Barry Commoner has criticized Ehrlich's 1970 statement that "When you reach a point where you realize further efforts will be futile, you may as well look after yourself and your friends and enjoy what little time you have left. That point for me is 1972." Gardner has criticized Ehrlich for endorsing the strategies proposed by William and Paul Paddock in their book Famine 1975!. They had proposed a system of "triage" that would end food aid to "hopeless" countries such as India and Egypt. In Population Bomb, Ehrlich suggests that "there is no rational choice except to adopt some form of the Paddocks' strategy as far as food distribution is concerned." Had this strategy been implemented for countries such as India and Egypt, which were reliant on food aid at that time, they would almost certainly have suffered famines. Instead, both Egypt and India have greatly increased their food production and now feed much larger populations without reliance on food aid.
Another group of critics, generally of the political left, argues that Ehrlich emphasizes overpopulation too much as a problem in itself instead of distribution of resources. Barry Commoner argued that Ehrlich emphasized overpopulation too much as the source of environmental problems, and that his proposed solutions were politically unacceptable because of the coercion that they implied, and because they would cost poor people disproportionately. He argued that technological, and above all social development would result in a natural decrease of both population growth and environmental damage. Ehrlich denies any type of racism, and has argued that if his policy ideas were implemented properly they would not be repressive.
In a 2018 interview with The Guardian, Ehrlich advocated for an "unprecedented redistribution of wealth" in order to mitigate the problem of overconsumption of resources by the wealthy, but said "the rich who now run the global system — that hold the annual 'world destroyer' meetings in Davos — are unlikely to let it happen."
Julian Simon, a cornucopian economist, argued that overpopulation is not a problem as such and that humanity will adapt to changing conditions. Simon argued that eventually human creativity will improve living standards, and that most resources were replaceable. Simon stated that over hundreds of years, the prices of virtually all commodities have decreased significantly and persistently. Ehrlich termed Simon the proponent of a "space-age cargo cult" of economists convinced that human creativity and ingenuity would create substitutes for scarce resources and reasserted the idea that population growth was outstripping the earth's supplies of food, fresh water and minerals. This exchange resulted in the Simon–Ehrlich wager, a bet about the trend of prices for resources during a ten-year period that was made with Simon in 1980. Ehrlich was allowed to choose ten commodities that he predicted would become scarce and thus increase in price. Ehrlich chose mostly metals, and lost the bet, as their average price decreased by about 30% in the next 10 years. Simon and Ehrlich could not agree about the terms of a second bet.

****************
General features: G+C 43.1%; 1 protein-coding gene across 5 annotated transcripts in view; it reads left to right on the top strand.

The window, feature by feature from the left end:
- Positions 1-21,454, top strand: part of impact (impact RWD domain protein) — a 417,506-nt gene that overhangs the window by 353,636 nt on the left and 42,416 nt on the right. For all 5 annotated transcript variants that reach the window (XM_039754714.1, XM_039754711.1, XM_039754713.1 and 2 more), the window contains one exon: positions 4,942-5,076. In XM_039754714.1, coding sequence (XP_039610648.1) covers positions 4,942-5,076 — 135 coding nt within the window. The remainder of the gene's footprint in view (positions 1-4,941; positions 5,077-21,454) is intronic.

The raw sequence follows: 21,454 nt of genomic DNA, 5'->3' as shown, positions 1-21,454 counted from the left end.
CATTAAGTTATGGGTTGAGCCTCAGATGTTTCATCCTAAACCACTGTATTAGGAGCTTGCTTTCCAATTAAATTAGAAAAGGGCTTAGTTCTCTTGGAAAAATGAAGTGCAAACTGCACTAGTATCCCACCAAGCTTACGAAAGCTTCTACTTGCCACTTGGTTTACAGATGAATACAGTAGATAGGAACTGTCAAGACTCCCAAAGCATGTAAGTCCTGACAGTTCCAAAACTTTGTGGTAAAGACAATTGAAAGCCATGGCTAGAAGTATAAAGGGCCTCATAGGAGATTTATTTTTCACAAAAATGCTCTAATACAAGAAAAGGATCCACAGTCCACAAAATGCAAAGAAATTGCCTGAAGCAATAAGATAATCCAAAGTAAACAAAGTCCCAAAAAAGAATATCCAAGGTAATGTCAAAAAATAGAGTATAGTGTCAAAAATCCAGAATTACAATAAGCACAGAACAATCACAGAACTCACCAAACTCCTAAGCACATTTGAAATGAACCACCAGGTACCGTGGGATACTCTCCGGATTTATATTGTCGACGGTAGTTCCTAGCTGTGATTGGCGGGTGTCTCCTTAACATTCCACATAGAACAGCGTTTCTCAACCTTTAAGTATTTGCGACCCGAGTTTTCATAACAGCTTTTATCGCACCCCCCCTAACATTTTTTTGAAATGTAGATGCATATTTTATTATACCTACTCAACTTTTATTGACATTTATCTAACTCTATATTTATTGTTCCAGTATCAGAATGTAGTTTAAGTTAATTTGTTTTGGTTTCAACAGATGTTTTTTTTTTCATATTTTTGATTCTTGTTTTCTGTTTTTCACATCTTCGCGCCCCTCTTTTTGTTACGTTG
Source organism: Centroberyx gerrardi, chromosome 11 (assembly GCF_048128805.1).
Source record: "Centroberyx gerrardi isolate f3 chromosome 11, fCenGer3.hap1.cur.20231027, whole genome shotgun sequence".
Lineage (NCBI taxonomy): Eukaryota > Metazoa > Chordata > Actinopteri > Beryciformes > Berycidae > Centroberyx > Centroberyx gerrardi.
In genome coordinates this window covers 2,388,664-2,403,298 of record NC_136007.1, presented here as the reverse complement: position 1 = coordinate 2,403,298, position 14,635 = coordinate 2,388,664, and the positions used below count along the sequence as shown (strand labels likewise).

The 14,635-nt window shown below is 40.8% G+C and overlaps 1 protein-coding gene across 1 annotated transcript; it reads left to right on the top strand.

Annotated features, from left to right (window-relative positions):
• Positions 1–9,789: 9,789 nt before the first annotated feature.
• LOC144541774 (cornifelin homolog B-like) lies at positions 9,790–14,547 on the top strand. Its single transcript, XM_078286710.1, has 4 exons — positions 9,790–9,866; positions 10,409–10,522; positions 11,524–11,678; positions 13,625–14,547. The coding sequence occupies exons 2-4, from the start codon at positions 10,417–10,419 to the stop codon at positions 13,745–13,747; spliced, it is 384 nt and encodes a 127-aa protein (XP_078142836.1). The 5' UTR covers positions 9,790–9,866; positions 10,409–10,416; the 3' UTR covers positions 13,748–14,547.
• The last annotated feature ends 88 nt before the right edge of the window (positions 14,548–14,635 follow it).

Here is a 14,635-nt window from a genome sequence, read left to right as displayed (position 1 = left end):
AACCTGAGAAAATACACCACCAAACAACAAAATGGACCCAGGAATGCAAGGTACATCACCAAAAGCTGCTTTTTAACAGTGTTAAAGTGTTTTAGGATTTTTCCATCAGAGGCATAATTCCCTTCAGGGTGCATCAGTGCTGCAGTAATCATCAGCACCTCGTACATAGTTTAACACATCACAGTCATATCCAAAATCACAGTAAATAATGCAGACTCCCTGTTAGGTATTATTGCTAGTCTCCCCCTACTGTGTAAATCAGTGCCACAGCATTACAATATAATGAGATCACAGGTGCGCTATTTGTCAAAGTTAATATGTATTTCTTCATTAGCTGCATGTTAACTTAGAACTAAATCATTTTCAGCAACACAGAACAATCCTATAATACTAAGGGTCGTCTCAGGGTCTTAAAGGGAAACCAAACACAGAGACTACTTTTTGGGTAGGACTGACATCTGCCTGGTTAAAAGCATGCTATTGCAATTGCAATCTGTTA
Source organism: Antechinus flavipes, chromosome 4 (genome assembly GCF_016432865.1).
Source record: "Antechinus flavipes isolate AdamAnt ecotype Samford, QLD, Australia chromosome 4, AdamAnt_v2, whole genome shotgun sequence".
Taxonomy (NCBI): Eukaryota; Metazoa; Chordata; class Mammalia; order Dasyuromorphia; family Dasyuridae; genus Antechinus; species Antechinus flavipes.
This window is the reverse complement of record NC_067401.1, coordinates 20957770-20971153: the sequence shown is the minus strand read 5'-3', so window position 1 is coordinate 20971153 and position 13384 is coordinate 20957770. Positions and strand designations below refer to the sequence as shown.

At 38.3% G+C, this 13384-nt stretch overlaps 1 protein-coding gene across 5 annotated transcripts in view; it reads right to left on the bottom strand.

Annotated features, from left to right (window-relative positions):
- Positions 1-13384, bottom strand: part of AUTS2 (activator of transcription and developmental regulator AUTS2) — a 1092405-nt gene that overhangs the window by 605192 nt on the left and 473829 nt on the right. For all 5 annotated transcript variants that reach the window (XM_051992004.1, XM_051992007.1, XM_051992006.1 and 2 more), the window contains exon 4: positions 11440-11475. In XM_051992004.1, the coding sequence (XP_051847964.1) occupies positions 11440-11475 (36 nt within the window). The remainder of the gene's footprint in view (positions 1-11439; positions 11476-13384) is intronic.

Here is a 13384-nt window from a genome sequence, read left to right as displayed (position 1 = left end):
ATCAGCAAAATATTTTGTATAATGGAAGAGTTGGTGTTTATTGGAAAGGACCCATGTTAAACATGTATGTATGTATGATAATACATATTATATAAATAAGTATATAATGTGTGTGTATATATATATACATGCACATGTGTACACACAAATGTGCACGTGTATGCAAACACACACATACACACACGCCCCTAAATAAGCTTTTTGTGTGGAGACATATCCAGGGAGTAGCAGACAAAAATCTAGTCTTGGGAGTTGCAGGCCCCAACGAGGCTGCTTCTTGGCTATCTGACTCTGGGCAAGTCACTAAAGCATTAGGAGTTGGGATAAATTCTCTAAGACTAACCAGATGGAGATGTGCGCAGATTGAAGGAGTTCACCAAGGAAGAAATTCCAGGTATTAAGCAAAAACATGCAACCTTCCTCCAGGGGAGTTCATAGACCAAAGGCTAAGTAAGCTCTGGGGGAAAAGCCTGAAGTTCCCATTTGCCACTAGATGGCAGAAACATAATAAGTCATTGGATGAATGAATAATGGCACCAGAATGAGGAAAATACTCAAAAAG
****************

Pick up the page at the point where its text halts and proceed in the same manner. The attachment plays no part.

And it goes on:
Ehrlich has argued that humanity has simply deferred the disaster by the use of more intensive agricultural techniques, such as those introduced during the Green Revolution. Ehrlich claims that increasing populations and affluence are increasingly stressing the global environment, due to such factors as loss of biodiversity, overfishing, global warming, urbanization, chemical pollution and competition for raw materials. He maintains that due to growing global incomes, reducing consumption and human population is critical to protecting the environment and maintaining living standards, and that current rates of growth are still too great for a sustainable future.
Ehrlich was one of the initiators of the group Zero Population Growth (renamed Population Connection) in 1968, along with Richard Bowers and Charles Lee Remington. In 1971, Ehrlich was elected to the Common Cause National Governing Board. He and his wife Anne were part of the board of advisers of the Federation for American Immigration Reform until 2003. He is currently a patron of Population Matters, (formerly known as the Optimum Population Trust).
Consistent with his concern about the impact of pollution and in response to a doctoral dissertation by his student Edward Goth III, Ehrlich wrote in 1977 that, "Fluorides have been shown to concentrate in food chains, and evidence suggesting a potential for significant ecological effects is accumulating."
Some things I predicted have not come to pass.
In 1967 Paul Ehrlich predicted that the world was headed for massive starvation and it was already too late to do anything about it. In order to limit the extent of this, he believed – reasonably enough given his point of view – that aid should be given only to those countries that would have a chance to make it through. According to Ehrlich, India was not among them. We must "announce that we will no longer send emergency aid to countries such as India where sober analysis shows a hopeless imbalance between food production and population ...Our inadequate aid ought to be reserved for those which can survive."
Again, not totally accurate, but I never claimed to predict the future with full accuracy
Population control (as distinct from voluntary, self-initiated control of fertility), no matter how disguised, involves some measure of political repression, and would burden the poor nations with the social cost of a situation — overpopulation — which is the current outcome of their previous exploitation, as colonies, by the wealthy nations.
...nearly all resources in the past were much more expensive than they are today
Consumption is equally important. I'd think the biggest problem is figuring out what to do on consumption. We don't have any consumption condoms.